- ISIL creates all-female brigade to terrorize women into following Sharia law
- ISTOOK: Obama wants to be impeached
- Obama to Latin leaders: Help with border
- Military bans troops from Baptist church event honoring ‘God’s Rescue Squad’
- ‘Pocket drones’: U.S. Army developing tiny surveillance tools for the next big war
- Belgian cafe posts sign: Dogs allowed, but Jews stay out
- Gen. Dempsey: Pentagon studying Russian readiness plans not viewed ‘for 20 years’
- John McCain: Botched, two-hour execution of murderer is ‘torture’
- House GOP ready to move border bill
- Bomb squad called after live WWII artillery washes on Cape Cod beach
Biodefense, weather, space projects hit hard
Shutdown dries up work in R&D sector
Question of the Day
The nonprofit Aerospace Corp., which works on GPS, weather and military satellites projects for the Air Force, has laid off more than half its staff as the federal shutdown enters its second week.
The Mitre Corp., another nonprofit that works with defense and intelligence agencies, says at least some of its programs have been subject to stop work orders.
And Sandia National Laboratories, which helps oversee the safety of the U.S. nuclear arsenal, is warning it will furlough most of its 18,000 employees later this month without a congressional deal to end the shutdown, according to reports Wednesday.
While much public attention on the shutdown has focused on access to national monuments and the congressional stalemate, federally funded research and development centers (FFRDCs), which handle billions of dollars in projects in areas such as biodefense, space and weather, are shedding jobs and slashing costs as work orders dry up.
Often nonprofit organizations, FFRDCs don’t compete with contractors and operate under special agreements with the government.
Citing concern about pending furloughs at Sandia, Los Alamos National Labs and the Waste Isolation Pilot Plant (WIPP) in New Mexico, Rep. Stevan Pearce, New Mexico Republican, called on the Department of Energy on Wednesday to guarantee back pay for contract employees at the facilities. The House has previously voted to give out of work federal employees back pay.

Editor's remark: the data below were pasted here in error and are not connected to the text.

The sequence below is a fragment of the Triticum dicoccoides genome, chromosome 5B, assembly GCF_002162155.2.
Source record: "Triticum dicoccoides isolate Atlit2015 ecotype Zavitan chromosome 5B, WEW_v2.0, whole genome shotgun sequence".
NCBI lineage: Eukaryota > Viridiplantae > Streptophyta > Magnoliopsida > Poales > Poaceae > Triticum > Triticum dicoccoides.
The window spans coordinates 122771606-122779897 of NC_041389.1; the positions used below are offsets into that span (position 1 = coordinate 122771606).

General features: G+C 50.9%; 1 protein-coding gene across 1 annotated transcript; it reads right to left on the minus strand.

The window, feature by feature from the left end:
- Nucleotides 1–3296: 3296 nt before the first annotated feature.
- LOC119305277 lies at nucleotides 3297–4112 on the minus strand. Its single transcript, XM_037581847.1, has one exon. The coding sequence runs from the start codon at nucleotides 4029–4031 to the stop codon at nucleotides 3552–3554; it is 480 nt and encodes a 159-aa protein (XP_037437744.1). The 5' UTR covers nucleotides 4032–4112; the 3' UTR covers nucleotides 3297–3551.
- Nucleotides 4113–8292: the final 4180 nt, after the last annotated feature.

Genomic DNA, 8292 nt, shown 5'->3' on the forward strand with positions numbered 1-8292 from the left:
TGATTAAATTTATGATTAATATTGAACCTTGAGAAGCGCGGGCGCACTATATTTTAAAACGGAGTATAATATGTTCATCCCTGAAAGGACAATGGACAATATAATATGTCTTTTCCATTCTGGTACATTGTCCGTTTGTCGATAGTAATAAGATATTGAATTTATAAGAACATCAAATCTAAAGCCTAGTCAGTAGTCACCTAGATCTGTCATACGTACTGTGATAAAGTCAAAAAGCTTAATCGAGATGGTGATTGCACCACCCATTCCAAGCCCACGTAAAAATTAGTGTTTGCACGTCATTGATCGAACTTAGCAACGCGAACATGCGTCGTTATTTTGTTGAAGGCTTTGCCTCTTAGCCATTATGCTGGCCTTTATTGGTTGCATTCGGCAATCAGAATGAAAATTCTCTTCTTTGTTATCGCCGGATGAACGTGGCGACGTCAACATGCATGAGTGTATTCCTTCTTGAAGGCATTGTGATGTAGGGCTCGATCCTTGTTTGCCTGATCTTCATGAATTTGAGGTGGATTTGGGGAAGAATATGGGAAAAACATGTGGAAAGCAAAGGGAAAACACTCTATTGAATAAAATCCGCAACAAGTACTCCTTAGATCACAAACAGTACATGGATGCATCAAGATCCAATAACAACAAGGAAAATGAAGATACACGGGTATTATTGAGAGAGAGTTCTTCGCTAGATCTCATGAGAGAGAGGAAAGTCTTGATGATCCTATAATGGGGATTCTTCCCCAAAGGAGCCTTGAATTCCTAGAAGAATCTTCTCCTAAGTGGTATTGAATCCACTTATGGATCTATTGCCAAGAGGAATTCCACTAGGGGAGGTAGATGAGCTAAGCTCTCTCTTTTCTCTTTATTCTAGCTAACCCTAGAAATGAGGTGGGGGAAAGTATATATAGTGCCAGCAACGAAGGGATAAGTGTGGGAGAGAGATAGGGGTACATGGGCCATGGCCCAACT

“The employees at our national labs and WIPP play a key role in our nation’s defense and growing our economy by focusing on everything from the development of weapons systems to energy efficiency studies,” Mr. Pearce wrote.
The Energy Department did not respond to inquiries about the impact of the shutdown on research institutions sponsored by the department.
But New Mexico isn’t the only state where government research organizations are cutting back.
“We’re authorized to work but we don’t have the funding,” said Sabrina Steele, a spokeswoman for the Aerospace Corp. The California-based nonprofit began a partial shutdown on Oct. 3, after the Air Force’s Space and Missile Systems Center told officials to halt work on all but “excepted mission-critical tasks.”
The move put 2,000 of the institution’s 3,500 employees out of work.
“As the shutdown continues, financial and emotional hardships will exist,” Aerospace Corp. chief executive officer Wanda Austin wrote in a memo to employees Monday.
Closer to Washington, the National Radio Astronomy Observatory, which is based at the University of Virginia and operates the world’s largest radio telescope, said it has suspended all U.S. operations because of the shutdown, sending home everyone except a small skeleton crew.
The Mitre Corp., which operates multiple FFRDCs, hasn’t announced any layoffs but officials said they’re working to understand the implications of the shutdown.
“We’ve been informed that some programs are subject to stop work orders,” Mitre spokeswoman Karina Wright wrote in an email. “This is a fluid situation and we are staying in close contact with our sponsors to understand their decisions as the evolve.”
© Copyright 2014 The Washington Times, LLC. Click here for reprint permission.
About the Author
Jim McElhatton is an investigative reporter for The Washington Times. He can be reached at firstname.lastname@example.org.
- House federal records plan would prevent repeat of IRS email scandal
- Whistleblowers flood VA with lawsuits despite apology
- Outrage over $190M deal for troubled federal contractor USIS
- IRS seeks help destroying another 3,200 computer hard drives
- White House warned about 'antiquated' VA scheduling system 5 years ago
Latest Blog Entries
TWT Video Picks
Second- and third-stringers eye 2016 if front-runner stumbles
- NAPOLITANO: What if our democracy is a fraud?
- ISTOOK: Obama wants to be impeached
- 'Pocket drones': U.S. Army developing tiny spies for the next big war
- 'We're coming for you, Barack Obama': Top U.S. official discloses threat from ISIL terrorists
- Michelle Obama says money in politics is bad, asks donors for 'big, fat check'
- Ted Nugent loses second casino gig for 'racist remarks'
- Russia shipping sophisticated weapons systems to Ukraine separatists
- EDITORIAL: Detroit's water 'spigot bigots'
- Obama orders Pentagon advisers to Ukraine
- Let it roll: D.C. Council hits Las Vegas on taxpayer's dime, leaves $14,000 tab
Obama's biggest White House 'fails'
Celebrities turned politicians
Athletes turned actors
20 gadgets that changed the world
Fighting in Iraq